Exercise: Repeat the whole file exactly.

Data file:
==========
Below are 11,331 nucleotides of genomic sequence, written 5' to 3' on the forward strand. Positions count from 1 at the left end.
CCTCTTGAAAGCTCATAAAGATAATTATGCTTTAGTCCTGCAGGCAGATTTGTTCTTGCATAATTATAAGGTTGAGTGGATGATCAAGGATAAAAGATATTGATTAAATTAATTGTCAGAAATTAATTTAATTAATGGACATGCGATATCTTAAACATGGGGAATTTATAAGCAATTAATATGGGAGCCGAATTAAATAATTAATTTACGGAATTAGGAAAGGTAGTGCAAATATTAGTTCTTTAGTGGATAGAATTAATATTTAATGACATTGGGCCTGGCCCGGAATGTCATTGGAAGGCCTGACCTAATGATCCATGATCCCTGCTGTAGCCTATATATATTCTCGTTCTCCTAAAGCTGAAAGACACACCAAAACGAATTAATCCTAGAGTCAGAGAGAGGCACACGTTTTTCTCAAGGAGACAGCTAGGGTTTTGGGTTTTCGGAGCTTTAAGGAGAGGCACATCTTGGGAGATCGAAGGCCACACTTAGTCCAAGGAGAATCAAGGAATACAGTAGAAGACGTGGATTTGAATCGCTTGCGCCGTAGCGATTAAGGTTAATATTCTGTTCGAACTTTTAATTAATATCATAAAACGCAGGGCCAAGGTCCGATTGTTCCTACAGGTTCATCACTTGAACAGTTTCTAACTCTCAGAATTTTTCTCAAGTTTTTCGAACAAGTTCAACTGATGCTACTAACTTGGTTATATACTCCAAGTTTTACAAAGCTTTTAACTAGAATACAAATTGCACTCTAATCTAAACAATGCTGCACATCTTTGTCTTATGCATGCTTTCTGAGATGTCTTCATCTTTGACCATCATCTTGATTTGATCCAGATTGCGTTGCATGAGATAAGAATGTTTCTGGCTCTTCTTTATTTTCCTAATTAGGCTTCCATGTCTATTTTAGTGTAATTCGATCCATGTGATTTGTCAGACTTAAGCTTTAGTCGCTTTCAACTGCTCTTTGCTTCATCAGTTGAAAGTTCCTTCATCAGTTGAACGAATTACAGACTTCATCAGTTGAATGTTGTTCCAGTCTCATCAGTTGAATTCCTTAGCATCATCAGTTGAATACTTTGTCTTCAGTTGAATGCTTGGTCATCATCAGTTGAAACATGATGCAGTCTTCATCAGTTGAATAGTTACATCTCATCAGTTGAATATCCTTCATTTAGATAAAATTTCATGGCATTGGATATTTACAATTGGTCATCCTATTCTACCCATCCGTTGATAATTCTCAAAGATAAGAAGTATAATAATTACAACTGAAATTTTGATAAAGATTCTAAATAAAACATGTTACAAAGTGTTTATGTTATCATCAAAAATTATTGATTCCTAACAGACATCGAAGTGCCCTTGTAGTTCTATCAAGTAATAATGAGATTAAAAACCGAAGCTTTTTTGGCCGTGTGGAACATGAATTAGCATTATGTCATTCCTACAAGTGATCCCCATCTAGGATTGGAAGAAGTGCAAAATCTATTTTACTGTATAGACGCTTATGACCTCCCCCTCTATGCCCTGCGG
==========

Below are 11,331 nucleotides of genomic sequence, written 5' to 3' on the forward strand. Positions count from 1 at the left end.
CCTCTTGAAAGCTCATAAAGATAATTATGCTTTAGTCCTGCAGGCAGATTTGTTCTTGCATAATTATAAGGTTGAGTGGATGATCAAGGATAAAAGATATTGATTAAATTAATTGTCAGAAATTAATTTAATTAATGGACATGCGATATCTTAAACATGGGGAATTTATAAGCAATTAATATGGGAGCCGAATTAAATAATTAATTTACGGAATTAGGAAAGGTAGTGCAAATATTAGTTCTTTAGTGGATAGAATTAATATTTAATGACATTGGGCCTGGCCCGGAATGTCATTGGAAGGCCTGACCTAATGATCCATGATCCCTGCTGTAGCCTATATATATTCTCGTTCTCCTAAAGCTGAAAGACACACCAAAACGAATTAATCCTAGAGTCAGAGAGAGGCACACGTTTTTCTCAAGGAGACAGCTAGGGTTTTGGGTTTTCGGAGCTTTAAGGAGAGGCACATCTTGGGAGATCGAAGGCCACACTTAGTCCAAGGAGAATCAAGGAATACAGTAGAAGACGTGGATTTGAATCGCTTGCGCCGTAGCGATTAAGGTTAATATTCTGTTCGAACTTTTAATTAATATCATAAAACGCAGGGCCAAGGTCCGATTGTTCCTACAGGTTCATCACTTGAACAGTTTCTAACTCTCAGAATTTTTCTCAAGTTTTTCGAACAAGTTCAACTGATGCTACTAACTTGGTTATATACTCCAAGTTTTACAAAGCTTTTAACTAGAATACAAATTGCACTCTAATCTAAACAATGCTGCACATCTTTGTCTTATGCATGCTTTCTGAGATGTCTTCATCTTTGACCATCATCTTGATTTGATCCAGATTGCGTTGCATGAGATAAGAATGTTTCTGGCTCTTCTTTATTTTCCTAATTAGGCTTCCATGTCTATTTTAGTGTAATTCGATCCATGTGATTTGTCAGACTTAAGCTTTAGTCGCTTTCAACTGCTCTTTGCTTCATCAGTTGAAAGTTCCTTCATCAGTTGAACGAATTACAGACTTCATCAGTTGAATGTTGTTCCAGTCTCATCAGTTGAATTCCTTAGCATCATCAGTTGAATACTTTGTCTTCAGTTGAATGCTTGGTCATCATCAGTTGAAACATGATGCAGTCTTCATCAGTTGAATAGTTACATCTCATCAGTTGAATATCCTTCATTTAGATAAAATTTCATGGCATTGGATATTTACAATTGGTCATCCTATTCTACCCATCCGTTGATAATTCTCAAAGATAAGAAGTATAATAATTACAACTGAAATTTTGATAAAGATTCTAAATAAAACATGTTACAAAGTGTTTATGTTATCATCAAAAATTATTGATTCCTAACAGACATCGAAGTGCCCTTGTAGTTCTATCAAGTAATAATGAGATTAAAAACCGAAGCTTTTTTGGCCGTGTGGAACATGAATTAGCATTATGTCATTCCTACAAGTGATCCCCATCTAGGATTGGAAGAAGTGCAAAATCTATTTTACTGTATAGACGCTTATGACCTCCCCCTCTATGCCCTGCGG